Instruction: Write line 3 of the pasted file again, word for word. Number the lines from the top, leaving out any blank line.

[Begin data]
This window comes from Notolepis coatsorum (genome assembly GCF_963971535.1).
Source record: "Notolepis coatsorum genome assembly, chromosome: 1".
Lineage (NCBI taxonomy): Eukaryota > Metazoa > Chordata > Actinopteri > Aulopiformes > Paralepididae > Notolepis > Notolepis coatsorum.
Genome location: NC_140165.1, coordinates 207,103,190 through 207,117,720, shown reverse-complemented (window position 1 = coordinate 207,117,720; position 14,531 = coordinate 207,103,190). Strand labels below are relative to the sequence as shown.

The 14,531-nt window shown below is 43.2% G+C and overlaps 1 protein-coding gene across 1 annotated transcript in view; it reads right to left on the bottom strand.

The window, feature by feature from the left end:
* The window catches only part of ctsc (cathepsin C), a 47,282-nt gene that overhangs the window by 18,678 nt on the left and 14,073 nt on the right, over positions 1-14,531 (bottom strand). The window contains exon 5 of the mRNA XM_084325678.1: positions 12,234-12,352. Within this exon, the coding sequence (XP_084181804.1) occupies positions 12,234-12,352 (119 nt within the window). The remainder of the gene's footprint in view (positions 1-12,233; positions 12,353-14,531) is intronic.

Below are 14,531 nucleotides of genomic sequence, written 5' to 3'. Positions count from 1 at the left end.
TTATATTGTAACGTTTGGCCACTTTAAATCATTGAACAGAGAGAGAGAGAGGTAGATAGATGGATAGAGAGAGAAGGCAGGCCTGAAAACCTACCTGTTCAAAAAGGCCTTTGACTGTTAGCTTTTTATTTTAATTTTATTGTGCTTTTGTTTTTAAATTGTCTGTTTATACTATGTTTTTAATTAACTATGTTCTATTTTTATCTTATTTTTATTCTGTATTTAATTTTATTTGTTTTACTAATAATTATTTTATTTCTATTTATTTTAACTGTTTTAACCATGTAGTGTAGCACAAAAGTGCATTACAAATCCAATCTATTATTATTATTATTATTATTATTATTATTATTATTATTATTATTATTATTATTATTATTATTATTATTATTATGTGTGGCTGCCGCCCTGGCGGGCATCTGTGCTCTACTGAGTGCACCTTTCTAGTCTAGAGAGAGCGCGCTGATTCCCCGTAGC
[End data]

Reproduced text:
Lineage (NCBI taxonomy): Eukaryota > Metazoa > Chordata > Actinopteri > Aulopiformes > Paralepididae > Notolepis > Notolepis coatsorum.